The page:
JERUSALEM — An advocate for Human Rights Watch must leave the country by May 1, an Israeli court ruled on Tuesday, upholding a deportation order issued under a contentious law that bars entry to foreigners who have publicly called for a boycott of Israel or its settlements in the occupied West Bank.

The deportation order against Omar Shakir, an American citizen and the organization’s Israel and Palestine director, is the first application of the law against a person lawfully present in Israel.

The case against Mr. Shakir comes as part of a broader Israeli clampdown against the international movement to boycott Israel, a campaign that the government, empowered by the staunch support of President Trump, says delegitimizes the country and smacks of anti-Semitism.

Activists defend the movement as a nonviolent means to protest Israel and its policies toward Palestinians, along with its settlements, which most of the world considers to be a violation of international law. Last week, the United States barred entry to Omar Barghouti, one of the co-founders of the Boycott, Divestment and Sanctions movement, also known as B.D.S., without explanation.

Human Rights Watch, which is based in New York, said it would file an appeal with Israel’s Supreme Court. The Jerusalem District Court said its May 1 deadline would not be enforced pending an injunction and resolution of the appeal.

“Israel portrays itself as the region’s only democracy, but is set to deport a rights defender over his peaceful advocacy,” Tom Porteous, deputy program director at Human Rights Watch, said in a statement.

The Israeli authorities have accused Human Rights Watch of anti-Israel bias in the past and compiled a dossier on Mr. Shakir documenting his activities in support of a boycott, mostly from before he joined the advocacy group.

Like the dossier, the Jerusalem District Court ruling also pointed to reports and advocacy by Human Rights Watch that called on businesses to cease activities that benefit Jewish settlements in the occupied West Bank.

The judgment cited recent Twitter posts written by Mr. Shakir, including some promoting a decision by Airbnb to stop listing properties in West Bank settlements — a decision Airbnb has since reversed.

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“The decision sends the chilling message that those who criticize the involvement of businesses in serious abuses in Israeli settlements risk being barred from Israel and the Israeli-occupied West Bank,” Mr. Porteous said.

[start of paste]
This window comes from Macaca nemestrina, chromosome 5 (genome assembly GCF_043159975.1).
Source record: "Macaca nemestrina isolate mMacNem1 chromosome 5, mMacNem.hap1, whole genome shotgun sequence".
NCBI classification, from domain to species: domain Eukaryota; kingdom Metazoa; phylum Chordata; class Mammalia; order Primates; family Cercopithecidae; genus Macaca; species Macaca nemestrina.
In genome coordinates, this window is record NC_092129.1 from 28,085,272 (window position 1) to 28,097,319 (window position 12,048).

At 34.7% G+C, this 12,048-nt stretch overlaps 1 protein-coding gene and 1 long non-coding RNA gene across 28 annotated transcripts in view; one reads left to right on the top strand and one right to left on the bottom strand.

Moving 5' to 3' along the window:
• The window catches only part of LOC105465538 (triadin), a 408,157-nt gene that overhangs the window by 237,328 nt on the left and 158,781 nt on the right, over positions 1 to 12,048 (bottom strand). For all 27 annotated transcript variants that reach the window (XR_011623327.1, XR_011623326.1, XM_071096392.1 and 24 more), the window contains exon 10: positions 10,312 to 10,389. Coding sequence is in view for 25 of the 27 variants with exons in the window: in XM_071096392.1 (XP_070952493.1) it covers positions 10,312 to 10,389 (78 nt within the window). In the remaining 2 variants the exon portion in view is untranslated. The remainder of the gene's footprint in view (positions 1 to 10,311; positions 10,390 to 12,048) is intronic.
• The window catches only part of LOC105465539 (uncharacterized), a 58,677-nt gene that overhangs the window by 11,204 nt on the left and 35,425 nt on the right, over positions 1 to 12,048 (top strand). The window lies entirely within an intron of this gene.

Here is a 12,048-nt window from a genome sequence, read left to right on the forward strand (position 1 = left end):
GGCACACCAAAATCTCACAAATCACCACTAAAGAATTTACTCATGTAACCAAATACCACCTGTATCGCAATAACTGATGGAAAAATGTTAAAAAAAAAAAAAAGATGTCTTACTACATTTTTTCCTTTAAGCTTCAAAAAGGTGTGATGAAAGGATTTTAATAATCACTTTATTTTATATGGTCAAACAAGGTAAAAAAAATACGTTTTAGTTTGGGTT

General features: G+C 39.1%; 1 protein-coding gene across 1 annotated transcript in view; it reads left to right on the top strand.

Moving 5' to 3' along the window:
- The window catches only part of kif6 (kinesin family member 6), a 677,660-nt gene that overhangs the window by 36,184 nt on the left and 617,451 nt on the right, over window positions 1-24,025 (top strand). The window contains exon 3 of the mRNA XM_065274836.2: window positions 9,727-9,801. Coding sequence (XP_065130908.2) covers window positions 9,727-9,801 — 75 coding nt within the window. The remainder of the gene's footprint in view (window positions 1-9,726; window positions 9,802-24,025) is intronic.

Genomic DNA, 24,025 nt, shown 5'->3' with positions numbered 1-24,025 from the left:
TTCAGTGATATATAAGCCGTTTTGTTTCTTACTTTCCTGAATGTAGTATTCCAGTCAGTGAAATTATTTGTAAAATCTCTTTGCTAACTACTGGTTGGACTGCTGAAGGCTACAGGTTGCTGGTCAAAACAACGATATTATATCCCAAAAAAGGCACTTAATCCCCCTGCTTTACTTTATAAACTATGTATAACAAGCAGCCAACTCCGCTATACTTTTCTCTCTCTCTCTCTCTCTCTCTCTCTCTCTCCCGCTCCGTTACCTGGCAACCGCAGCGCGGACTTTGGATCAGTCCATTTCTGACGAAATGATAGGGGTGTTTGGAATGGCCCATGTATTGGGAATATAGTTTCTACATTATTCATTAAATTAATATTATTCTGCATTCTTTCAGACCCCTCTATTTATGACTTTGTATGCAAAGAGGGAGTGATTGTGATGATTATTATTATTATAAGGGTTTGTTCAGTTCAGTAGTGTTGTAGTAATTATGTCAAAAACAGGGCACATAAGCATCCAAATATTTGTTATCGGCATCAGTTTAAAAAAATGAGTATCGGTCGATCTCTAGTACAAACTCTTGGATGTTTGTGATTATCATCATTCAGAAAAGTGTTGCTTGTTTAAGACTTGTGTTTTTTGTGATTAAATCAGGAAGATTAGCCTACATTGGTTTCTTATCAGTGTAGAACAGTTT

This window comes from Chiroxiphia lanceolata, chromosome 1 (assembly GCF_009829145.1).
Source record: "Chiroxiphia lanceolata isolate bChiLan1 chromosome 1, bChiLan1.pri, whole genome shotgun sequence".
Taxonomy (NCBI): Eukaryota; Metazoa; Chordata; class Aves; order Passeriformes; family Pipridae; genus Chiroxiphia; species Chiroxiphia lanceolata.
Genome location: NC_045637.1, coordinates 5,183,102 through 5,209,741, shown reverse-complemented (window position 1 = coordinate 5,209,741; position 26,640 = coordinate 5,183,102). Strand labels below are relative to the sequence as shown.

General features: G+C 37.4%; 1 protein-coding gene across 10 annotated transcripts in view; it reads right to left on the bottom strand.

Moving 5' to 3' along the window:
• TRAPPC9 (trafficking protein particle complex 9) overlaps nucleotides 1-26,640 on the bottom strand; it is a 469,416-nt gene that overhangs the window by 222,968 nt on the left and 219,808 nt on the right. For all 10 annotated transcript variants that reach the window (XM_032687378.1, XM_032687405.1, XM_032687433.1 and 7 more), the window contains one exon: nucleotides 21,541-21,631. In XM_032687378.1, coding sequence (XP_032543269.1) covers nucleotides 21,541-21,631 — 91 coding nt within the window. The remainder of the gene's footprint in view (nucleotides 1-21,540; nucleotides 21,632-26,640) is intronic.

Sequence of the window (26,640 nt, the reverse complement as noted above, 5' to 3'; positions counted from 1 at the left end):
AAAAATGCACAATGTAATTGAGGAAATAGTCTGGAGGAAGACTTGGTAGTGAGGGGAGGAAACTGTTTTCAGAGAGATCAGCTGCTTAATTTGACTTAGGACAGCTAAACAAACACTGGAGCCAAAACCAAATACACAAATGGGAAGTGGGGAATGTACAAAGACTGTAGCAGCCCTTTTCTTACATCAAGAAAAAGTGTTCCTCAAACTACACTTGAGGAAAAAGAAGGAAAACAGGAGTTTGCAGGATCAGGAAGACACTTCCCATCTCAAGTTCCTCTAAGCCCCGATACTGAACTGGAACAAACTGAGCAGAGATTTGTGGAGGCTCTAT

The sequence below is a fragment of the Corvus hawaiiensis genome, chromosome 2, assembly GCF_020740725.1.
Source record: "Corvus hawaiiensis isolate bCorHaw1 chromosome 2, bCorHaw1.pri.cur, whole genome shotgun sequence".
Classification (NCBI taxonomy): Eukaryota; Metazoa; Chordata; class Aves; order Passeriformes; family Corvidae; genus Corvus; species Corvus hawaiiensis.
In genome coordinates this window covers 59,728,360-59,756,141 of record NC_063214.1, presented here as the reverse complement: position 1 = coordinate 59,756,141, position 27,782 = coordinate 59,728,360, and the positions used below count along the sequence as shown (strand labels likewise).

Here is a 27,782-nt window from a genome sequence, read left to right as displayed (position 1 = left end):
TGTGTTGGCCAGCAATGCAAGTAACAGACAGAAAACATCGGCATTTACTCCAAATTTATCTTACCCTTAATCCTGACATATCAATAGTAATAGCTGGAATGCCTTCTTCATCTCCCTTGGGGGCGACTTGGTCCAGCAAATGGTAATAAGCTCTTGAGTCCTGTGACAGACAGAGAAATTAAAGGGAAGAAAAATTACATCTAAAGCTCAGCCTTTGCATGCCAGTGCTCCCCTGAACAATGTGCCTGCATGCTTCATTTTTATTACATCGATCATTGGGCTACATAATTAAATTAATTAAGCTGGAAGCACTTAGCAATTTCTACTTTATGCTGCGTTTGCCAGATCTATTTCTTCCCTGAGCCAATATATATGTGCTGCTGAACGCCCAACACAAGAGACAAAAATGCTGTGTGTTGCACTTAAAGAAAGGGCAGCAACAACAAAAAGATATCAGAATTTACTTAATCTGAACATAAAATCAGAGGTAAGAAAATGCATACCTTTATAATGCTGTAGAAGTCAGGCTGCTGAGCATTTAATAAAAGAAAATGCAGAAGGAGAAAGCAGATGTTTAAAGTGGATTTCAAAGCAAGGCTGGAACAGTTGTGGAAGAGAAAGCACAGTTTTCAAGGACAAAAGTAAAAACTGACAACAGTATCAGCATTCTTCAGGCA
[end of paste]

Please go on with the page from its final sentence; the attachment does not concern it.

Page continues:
Human Rights Watch described Tuesday’s decision as “a new and dangerous interpretation” of the entry law.

In her ruling on Tuesday, Judge Tamar Bazak-Rappaport of the district court wrote, “It has been proven that the petitioner continues to call publicly for a boycott against the state of Israel or parts within it, and in the same breath requests that it will open its gates to him.”

The decision came the same day that a Jewish-American board member of an organization that promotes cooperation between Jewish and Arab citizens of Israel was questioned at length on her way out of the country.

The organization, the Abraham Initiatives, said the authorities at Ben-Gurion International Airport had tried to use “intimidation” against its board member, Laura Mandel, writing in a Twitter post, “We will continue to work for a shared and inclusive Israel, free from discrimination against Arab citizens and those who support #Shared_Society.”

Last year, Israel’s Supreme Court ordered the government to permit entry to an American woman, Lara Alqasem, who arrived with a valid student visa, overruling the Interior Ministry, which had sought to deport her because of her pro-Palestinian advocacy while she was an undergraduate at the University of Florida.

The Israeli government has also sought to curb the activities of Israeli nongovernmental organizations that have been critical of the country’s policies toward Palestinians.

One of them, B’Tselem, the Israeli Information Center for Human Rights in the Occupied Territories, issued a statement on Tuesday in support of Mr. Shakir.

“The government,” it said, “seems to expect all those arriving in Israel to swear allegiance to its policy of endless occupation, settlements and blockade, basically stating: Take it, or leave.”

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